Monday, June 7, 2010

#BookReview: jenniemae & james: A Memoir in Black & White - Brooke Newman

I'm not sure what I expected this book to be about.  Billed as the story of interracial friendship, it is really a love letter to the memory of the author's father and their maid.  The James of which Brooke Newman speaks is James Newman, the mathematician who coined the term googol (later used by the creators of Google).

While James may have been a brilliant mathematician, he was sorely lacking in the husband and father department.  It seems that his third wife, Ruth, recognized this early on, but low self-esteem led her to believe that it was the best she could do.  James' transgressions were so acceptable that often his girlfriends resided in the house with the family.

Observing all of this madness is Jenniemae Harrington, the family maid.  Up from the south, Jenniemae begins working for the Harringtons shortly after she arrives in Washington, DC.  An uneducated woman, she seems to have the most sense of anyone passing through the doors of the Newman house.  She and James form what the author considers a friendship, I don't know that I would go as far as to call it that.  More often than not, Jenniemae is called upon to dish out words of wisdom and heal wounds within the family.  When James' wife finally decides to leave him, it is Jenniemae that puts them back together.

Though the author can seem to remember in great detail conversations she and her family had with Jenniemae, with few exceptions, none of those conversations are about her life outside of their house.  It's almost as if she ceases to exist when not in their presence.  In one instance Jenniemae is called home to care for her daughter who has just been burned.  James drives her home and seems at a loss as to what to do next.  Before he enters the house to see if he can be of assistance, he sits in the car wondering if she'll come back to tell him or if, perhaps she'll remember he's out there and come to dismiss him.  Really? Her child has burns all over her body, but you're so self-absorbed that you really think she has time to come tell you what to do with your grown self?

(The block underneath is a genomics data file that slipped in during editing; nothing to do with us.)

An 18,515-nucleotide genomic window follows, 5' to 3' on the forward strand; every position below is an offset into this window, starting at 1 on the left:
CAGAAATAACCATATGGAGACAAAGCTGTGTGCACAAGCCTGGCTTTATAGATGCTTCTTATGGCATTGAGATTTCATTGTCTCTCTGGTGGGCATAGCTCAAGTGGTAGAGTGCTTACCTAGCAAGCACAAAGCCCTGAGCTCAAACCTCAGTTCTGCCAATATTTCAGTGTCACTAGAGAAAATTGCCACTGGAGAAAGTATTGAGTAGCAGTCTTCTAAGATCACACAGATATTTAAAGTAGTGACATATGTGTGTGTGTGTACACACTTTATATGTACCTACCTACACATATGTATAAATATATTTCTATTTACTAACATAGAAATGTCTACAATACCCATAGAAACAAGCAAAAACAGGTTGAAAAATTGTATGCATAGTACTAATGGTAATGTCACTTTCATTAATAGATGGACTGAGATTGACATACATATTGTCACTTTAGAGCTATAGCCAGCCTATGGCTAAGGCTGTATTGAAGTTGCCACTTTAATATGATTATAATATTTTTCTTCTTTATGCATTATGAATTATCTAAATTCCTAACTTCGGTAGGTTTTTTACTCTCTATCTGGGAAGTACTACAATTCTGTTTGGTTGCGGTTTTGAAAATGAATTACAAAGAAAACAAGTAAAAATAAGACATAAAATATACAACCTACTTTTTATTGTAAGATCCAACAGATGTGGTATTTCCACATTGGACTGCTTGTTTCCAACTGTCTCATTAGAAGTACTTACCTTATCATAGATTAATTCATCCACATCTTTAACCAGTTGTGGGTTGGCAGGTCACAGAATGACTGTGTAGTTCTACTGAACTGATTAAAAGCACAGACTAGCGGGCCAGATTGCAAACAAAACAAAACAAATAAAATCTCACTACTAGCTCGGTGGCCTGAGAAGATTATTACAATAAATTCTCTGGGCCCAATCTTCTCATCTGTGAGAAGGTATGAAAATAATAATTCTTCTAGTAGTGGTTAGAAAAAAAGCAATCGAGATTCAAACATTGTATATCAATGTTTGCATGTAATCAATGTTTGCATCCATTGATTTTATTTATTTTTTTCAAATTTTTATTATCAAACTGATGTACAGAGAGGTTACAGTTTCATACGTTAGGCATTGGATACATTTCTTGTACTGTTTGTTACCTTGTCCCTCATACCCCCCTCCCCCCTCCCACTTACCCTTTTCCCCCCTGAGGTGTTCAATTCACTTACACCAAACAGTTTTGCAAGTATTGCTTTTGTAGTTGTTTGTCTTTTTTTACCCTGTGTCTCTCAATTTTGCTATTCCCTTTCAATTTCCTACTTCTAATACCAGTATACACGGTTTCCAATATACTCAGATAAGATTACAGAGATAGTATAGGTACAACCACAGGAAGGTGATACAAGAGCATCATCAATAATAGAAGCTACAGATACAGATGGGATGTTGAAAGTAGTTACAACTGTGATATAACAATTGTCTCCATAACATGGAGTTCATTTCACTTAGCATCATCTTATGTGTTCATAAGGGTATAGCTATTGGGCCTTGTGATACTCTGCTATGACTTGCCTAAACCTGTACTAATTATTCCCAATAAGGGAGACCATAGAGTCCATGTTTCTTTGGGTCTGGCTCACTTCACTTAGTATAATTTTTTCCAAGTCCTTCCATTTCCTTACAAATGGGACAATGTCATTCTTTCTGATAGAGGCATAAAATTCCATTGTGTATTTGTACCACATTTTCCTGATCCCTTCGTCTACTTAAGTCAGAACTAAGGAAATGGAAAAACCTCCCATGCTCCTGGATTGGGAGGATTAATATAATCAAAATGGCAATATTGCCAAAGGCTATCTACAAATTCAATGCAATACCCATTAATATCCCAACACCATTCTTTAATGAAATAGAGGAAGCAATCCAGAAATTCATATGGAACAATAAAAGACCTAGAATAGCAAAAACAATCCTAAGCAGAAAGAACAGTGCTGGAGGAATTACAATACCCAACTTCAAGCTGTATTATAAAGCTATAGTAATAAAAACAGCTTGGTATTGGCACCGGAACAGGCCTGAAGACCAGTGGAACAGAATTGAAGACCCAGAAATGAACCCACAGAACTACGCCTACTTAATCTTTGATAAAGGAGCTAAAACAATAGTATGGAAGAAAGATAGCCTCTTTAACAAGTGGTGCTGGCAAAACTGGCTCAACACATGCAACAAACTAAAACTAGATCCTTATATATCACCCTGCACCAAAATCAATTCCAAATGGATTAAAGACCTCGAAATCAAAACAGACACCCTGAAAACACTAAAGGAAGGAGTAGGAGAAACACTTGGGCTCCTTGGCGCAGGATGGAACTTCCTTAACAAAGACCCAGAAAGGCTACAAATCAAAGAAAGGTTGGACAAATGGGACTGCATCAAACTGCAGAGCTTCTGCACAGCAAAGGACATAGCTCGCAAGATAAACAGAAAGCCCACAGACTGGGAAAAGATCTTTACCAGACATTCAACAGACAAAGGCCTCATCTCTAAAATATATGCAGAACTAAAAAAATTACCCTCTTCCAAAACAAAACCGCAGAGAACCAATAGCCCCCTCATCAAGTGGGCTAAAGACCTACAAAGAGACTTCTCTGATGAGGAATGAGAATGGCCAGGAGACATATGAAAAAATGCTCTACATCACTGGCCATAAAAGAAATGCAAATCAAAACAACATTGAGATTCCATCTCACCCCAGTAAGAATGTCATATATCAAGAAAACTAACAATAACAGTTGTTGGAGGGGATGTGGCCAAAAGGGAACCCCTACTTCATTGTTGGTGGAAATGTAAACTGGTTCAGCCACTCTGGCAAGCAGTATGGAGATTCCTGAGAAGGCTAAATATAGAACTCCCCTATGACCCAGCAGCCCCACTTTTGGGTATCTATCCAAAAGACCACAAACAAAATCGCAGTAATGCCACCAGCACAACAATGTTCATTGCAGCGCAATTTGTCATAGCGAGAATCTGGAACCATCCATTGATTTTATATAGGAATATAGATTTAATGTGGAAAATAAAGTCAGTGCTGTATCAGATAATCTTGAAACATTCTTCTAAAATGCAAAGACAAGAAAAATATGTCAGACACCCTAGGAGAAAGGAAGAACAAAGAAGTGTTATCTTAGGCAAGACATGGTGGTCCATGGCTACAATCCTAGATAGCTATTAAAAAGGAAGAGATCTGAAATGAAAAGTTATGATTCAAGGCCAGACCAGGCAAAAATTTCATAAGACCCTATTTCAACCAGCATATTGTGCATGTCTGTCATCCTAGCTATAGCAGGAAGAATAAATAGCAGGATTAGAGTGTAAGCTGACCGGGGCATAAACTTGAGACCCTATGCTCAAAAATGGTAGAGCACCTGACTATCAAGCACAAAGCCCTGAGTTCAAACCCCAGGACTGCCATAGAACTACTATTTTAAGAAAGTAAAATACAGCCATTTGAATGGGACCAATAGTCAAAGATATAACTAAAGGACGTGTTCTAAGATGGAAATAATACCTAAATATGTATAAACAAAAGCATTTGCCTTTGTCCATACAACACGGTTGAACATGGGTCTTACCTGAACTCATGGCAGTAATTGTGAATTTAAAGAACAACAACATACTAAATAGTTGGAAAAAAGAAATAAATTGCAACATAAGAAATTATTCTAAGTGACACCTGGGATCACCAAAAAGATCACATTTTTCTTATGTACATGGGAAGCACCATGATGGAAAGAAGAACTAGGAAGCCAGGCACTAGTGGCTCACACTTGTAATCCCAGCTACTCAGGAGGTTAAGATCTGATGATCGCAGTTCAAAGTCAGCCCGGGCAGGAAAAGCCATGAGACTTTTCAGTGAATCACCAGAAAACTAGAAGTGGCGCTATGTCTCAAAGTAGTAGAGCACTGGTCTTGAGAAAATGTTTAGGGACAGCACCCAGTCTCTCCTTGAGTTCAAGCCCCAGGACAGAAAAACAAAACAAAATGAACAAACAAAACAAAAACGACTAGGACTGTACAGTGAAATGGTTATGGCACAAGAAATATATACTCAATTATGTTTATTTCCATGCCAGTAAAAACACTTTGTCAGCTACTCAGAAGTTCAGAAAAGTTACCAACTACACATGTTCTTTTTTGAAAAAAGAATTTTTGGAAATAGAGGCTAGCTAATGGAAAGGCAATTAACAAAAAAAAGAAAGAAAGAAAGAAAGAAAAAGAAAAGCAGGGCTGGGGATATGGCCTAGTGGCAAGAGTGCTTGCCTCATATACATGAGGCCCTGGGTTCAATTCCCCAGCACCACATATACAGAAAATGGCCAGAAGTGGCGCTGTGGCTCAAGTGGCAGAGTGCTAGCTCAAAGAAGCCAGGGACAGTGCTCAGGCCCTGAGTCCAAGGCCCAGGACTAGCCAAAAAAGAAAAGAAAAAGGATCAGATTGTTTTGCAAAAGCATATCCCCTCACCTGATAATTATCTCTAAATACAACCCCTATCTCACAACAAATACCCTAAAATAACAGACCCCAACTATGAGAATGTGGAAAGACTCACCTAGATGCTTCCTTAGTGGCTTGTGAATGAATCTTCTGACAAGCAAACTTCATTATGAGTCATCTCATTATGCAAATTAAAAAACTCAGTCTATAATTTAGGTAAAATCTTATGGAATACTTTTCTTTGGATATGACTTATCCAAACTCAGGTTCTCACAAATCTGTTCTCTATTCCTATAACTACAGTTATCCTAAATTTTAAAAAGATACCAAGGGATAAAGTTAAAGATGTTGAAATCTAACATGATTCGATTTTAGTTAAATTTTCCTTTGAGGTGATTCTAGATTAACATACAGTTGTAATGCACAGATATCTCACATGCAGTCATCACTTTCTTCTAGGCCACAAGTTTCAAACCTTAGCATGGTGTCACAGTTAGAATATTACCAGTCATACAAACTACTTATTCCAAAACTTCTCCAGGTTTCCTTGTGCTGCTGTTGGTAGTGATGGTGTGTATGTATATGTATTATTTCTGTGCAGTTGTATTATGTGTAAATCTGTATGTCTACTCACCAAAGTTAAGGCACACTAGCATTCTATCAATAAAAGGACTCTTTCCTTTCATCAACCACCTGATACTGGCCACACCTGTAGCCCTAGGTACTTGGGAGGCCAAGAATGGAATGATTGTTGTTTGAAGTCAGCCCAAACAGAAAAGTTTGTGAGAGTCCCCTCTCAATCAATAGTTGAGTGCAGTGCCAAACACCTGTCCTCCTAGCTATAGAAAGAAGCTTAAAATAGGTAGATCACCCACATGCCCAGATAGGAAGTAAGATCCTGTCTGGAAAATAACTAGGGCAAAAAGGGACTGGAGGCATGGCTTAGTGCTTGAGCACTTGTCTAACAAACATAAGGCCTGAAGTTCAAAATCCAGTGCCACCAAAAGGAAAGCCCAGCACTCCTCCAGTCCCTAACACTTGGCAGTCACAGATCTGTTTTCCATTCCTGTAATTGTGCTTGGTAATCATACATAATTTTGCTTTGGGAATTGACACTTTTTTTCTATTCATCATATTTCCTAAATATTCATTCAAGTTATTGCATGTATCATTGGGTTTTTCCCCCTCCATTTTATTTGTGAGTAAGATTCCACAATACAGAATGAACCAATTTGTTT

I'm also somewhat confused as to how someone that has been a constant in your life for over 20 years does not rate a picture in your book, though there are several of everyone else.  My great disappoint with this books lies in the fact that I thought memoir would truly be about a friendship.  Perhaps the author is confused about what friendship is.  In my opinion, this is the story of a man that refuses to take responsibility for his actions and the woman that works for him.  I didn't need another magical Negro story.  If I were looking for that, I would have re-read Saving CeeCee Honeycutt or The Secret Lives of Bees.

What did you like about this book?
I enjoyed the brief glimpse into Jenniemae's life outside of the Newman home.

What did you dislike about this book?
I get that her father was a famous, sought after mathematician.  If the author really wanted to discuss his work and include lengthy letters and articles written by him, then perhaps she should have written a separate book.

What could the author do to improve this book?
It would have been a more interesting read if the author's brother and mother were given voices instead of being treated as a minor characters.

320pp
Published March 2010





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